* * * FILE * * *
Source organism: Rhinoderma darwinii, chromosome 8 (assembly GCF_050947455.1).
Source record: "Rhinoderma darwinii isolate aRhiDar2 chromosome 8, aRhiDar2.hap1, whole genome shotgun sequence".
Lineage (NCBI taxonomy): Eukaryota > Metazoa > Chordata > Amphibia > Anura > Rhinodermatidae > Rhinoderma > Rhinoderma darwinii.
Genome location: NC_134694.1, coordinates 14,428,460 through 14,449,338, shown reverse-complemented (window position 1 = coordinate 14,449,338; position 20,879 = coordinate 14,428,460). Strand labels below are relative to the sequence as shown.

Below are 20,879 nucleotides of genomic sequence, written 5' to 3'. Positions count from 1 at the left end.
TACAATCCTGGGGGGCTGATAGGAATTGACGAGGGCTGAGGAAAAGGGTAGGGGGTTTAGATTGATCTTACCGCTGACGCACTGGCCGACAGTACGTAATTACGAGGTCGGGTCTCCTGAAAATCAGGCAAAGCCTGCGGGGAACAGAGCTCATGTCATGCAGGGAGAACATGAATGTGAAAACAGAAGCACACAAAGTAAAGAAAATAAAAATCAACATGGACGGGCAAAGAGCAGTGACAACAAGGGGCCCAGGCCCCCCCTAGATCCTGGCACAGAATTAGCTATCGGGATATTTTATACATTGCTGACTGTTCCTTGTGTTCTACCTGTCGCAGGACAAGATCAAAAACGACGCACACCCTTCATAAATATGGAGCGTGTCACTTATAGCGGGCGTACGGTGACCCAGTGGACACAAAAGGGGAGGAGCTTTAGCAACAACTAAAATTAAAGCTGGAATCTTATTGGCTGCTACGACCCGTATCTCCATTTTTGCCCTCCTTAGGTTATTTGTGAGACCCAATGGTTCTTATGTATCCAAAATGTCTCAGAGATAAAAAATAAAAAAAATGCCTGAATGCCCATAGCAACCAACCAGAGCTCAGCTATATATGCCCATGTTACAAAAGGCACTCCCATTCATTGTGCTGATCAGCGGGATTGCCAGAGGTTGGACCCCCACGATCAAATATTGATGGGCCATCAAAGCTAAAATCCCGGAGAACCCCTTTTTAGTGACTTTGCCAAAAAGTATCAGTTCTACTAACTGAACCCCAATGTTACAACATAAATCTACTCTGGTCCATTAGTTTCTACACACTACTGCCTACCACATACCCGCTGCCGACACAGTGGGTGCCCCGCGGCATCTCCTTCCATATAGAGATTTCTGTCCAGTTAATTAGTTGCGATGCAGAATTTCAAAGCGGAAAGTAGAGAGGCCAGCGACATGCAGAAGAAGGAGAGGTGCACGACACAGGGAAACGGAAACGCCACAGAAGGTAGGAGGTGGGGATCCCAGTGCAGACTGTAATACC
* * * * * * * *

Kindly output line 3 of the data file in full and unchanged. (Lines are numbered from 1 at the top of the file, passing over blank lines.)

Lineage (NCBI taxonomy): Eukaryota > Metazoa > Chordata > Amphibia > Anura > Rhinodermatidae > Rhinoderma > Rhinoderma darwinii.